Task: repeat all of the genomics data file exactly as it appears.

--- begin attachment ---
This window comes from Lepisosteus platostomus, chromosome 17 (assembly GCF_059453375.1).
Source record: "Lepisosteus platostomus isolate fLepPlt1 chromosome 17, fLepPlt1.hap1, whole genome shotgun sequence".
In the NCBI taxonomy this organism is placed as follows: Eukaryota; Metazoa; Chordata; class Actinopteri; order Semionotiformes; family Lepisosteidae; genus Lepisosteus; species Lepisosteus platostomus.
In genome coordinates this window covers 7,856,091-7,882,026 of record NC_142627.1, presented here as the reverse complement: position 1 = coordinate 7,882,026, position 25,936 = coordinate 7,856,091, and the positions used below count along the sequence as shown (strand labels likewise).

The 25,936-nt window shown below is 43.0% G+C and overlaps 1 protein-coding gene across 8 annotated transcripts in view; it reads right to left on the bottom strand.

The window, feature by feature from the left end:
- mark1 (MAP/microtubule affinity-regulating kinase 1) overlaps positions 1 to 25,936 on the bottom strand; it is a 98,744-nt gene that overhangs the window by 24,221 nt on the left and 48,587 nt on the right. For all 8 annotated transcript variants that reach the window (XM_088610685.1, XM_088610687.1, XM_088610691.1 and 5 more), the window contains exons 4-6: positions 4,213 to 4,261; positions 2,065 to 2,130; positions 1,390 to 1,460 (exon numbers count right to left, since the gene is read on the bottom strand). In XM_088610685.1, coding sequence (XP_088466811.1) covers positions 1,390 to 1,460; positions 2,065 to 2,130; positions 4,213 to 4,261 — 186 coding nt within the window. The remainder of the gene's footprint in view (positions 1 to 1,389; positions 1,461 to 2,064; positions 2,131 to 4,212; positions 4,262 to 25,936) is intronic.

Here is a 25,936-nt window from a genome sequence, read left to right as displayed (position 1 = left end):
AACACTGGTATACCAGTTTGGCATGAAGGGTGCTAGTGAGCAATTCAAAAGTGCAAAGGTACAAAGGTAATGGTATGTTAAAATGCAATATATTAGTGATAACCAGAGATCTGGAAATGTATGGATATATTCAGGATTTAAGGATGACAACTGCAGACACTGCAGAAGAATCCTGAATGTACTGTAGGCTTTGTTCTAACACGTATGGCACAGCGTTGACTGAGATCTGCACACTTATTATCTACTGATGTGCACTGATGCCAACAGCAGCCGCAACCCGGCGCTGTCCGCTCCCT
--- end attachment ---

This window comes from Lepisosteus platostomus, chromosome 17 (assembly GCF_059453375.1).
Source record: "Lepisosteus platostomus isolate fLepPlt1 chromosome 17, fLepPlt1.hap1, whole genome shotgun sequence".
In the NCBI taxonomy this organism is placed as follows: Eukaryota; Metazoa; Chordata; class Actinopteri; order Semionotiformes; family Lepisosteidae; genus Lepisosteus; species Lepisosteus platostomus.
In genome coordinates this window covers 7,856,091-7,882,026 of record NC_142627.1, presented here as the reverse complement: position 1 = coordinate 7,882,026, position 25,936 = coordinate 7,856,091, and the positions used below count along the sequence as shown (strand labels likewise).

The 25,936-nt window shown below is 43.0% G+C and overlaps 1 protein-coding gene across 8 annotated transcripts in view; it reads right to left on the bottom strand.

The window, feature by feature from the left end:
- mark1 (MAP/microtubule affinity-regulating kinase 1) overlaps positions 1 to 25,936 on the bottom strand; it is a 98,744-nt gene that overhangs the window by 24,221 nt on the left and 48,587 nt on the right. For all 8 annotated transcript variants that reach the window (XM_088610685.1, XM_088610687.1, XM_088610691.1 and 5 more), the window contains exons 4-6: positions 4,213 to 4,261; positions 2,065 to 2,130; positions 1,390 to 1,460 (exon numbers count right to left, since the gene is read on the bottom strand). In XM_088610685.1, coding sequence (XP_088466811.1) covers positions 1,390 to 1,460; positions 2,065 to 2,130; positions 4,213 to 4,261 — 186 coding nt within the window. The remainder of the gene's footprint in view (positions 1 to 1,389; positions 1,461 to 2,064; positions 2,131 to 4,212; positions 4,262 to 25,936) is intronic.

Here is a 25,936-nt window from a genome sequence, read left to right as displayed (position 1 = left end):
AACACTGGTATACCAGTTTGGCATGAAGGGTGCTAGTGAGCAATTCAAAAGTGCAAAGGTACAAAGGTAATGGTATGTTAAAATGCAATATATTAGTGATAACCAGAGATCTGGAAATGTATGGATATATTCAGGATTTAAGGATGACAACTGCAGACACTGCAGAAGAATCCTGAATGTACTGTAGGCTTTGTTCTAACACGTATGGCACAGCGTTGACTGAGATCTGCACACTTATTATCTACTGATGTGCACTGATGCCAACAGCAGCCGCAACCCGGCGCTGTCCGCTCCCT